The National Catholic Review
Peter Schineller

Computers and iPhones, airplanes and air-conditioners, bless and praise the Lord! Though not found in the Bible, might this not be the prayer of a Christian today? In Scripture we praise God for what God has created: “Praise God, sun and moon; all you sea monsters, praise the Lord; wild beasts and tame animals, young men and old, praise the Lord” (Ps 148:3, 7, 10).

Since I have relocated to mid-Manhattan after 22 years in Africa, I now praise God for cellphones and escalators. Here on 56th Street, I hardly ever see the moon or the Milky Way, rarely see the sun rise or set and seldom hear the music of birds (except for pigeons). I am surrounded by concrete and plastic. Light comes from turning on a switch and only rarely from direct sunlight slicing down between 40-story skyscrapers. Hot and cold come from adjusting a thermostat.

Sure, I can and do walk to Central Park to glimpse the presence of God in the birds, grass, trees and waters there, and on the faces of the children asleep in their strollers. But if David or other composers of the psalms were alive today in New York City, what might they pick out to praise the Lord? Skyscrapers or refrigerators? Might they not pray that these manufactured inventions of humankind be seen as praising and serving the Lord?

St. Bonaventure wrote that God speaks to us not only in the Bible but also through the book of nature. Might we not now add a third book, the new world as remade, recreated by human ingenuity—the world of cars, shopping malls, computer screens and the Hubble Space Telescope—this new universe we inhabit? Pope Paul VI wrote, “If, in the past, nature was the intermediary between him [God] and the human mind, why should not the work of technology be the intermediary today?” Engineering and technology have indeed refashioned our everyday world.

In fact, the church encourages blessings for a number of human-made objects: automobiles and bicycles, fishing boats and aircraft, musical instruments and swimming pools. Through these blessings the church demonstrates that we can find and serve God through such human-made objects. Instead of distancing or separating us from God or becoming idols, they play an important role in our journey to God, provided we use them properly. God can and must be found, served and listened to in the board rooms of bankers and in the laboratories of Silicon Valley. Our cities must not be modern towers of Babel but the stirrings of the City of God.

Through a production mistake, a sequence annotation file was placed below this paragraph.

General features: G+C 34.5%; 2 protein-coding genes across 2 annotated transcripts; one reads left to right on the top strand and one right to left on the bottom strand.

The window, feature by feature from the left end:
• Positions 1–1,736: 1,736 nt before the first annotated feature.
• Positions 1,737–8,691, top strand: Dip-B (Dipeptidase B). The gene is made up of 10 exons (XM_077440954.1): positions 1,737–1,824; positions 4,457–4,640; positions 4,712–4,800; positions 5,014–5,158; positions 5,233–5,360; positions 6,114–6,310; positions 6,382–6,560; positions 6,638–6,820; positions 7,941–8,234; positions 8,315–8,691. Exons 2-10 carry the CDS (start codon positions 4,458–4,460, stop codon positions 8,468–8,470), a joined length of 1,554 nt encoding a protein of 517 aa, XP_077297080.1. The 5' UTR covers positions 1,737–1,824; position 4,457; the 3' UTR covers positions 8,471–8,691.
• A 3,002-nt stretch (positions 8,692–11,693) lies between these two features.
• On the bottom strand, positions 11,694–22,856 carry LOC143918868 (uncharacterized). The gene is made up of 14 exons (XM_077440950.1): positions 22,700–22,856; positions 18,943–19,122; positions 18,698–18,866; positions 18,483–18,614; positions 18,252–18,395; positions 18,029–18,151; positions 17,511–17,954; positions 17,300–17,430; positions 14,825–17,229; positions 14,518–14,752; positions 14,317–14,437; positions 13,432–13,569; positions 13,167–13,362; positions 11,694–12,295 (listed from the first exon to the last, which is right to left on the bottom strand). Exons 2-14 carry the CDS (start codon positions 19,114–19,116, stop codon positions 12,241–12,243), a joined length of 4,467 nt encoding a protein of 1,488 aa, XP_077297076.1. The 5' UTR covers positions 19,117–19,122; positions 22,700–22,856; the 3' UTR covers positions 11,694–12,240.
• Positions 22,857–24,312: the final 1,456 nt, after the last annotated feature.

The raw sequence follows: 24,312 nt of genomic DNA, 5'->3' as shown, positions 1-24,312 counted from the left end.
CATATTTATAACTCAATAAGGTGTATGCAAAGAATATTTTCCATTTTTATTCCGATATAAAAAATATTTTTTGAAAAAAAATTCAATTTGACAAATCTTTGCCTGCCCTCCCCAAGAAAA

Years ago, the bishops at the Second Vatican Council saw that the creative energy and inventiveness of human persons comes from God and can give glory to God. In “The Church in the Modern World” (No. 34), they wrote:

Far from thinking that works produced by men and women’s own talent and energy are in opposition to God’s power, and that the rational creature exists as a kind of rival to the Creator, Christians are convinced that the triumphs of the human race are a sign of God’s greatness and the flowering of God’s own mysterious design.

I thoroughly enjoyed my 20 years and more as a missionary priest in Africa. Today that missionary impetus shifts to a new challenge. As the theologian M.-D. Chenu, O.P., once wrote: “The technological civilization of today is a missionary territory” that has to be explored, mapped and evangelized. The Jesuit polymath and intellectual pioneer Walter Ong wrote in America back in 1996 that “computers were to be a part of God’s creation just as much as dinosaurs were.” Indeed: Computers and iPhones, bless the Lord!

Peter Schineller, S.J., is an associate editor of America.

Recently in Columns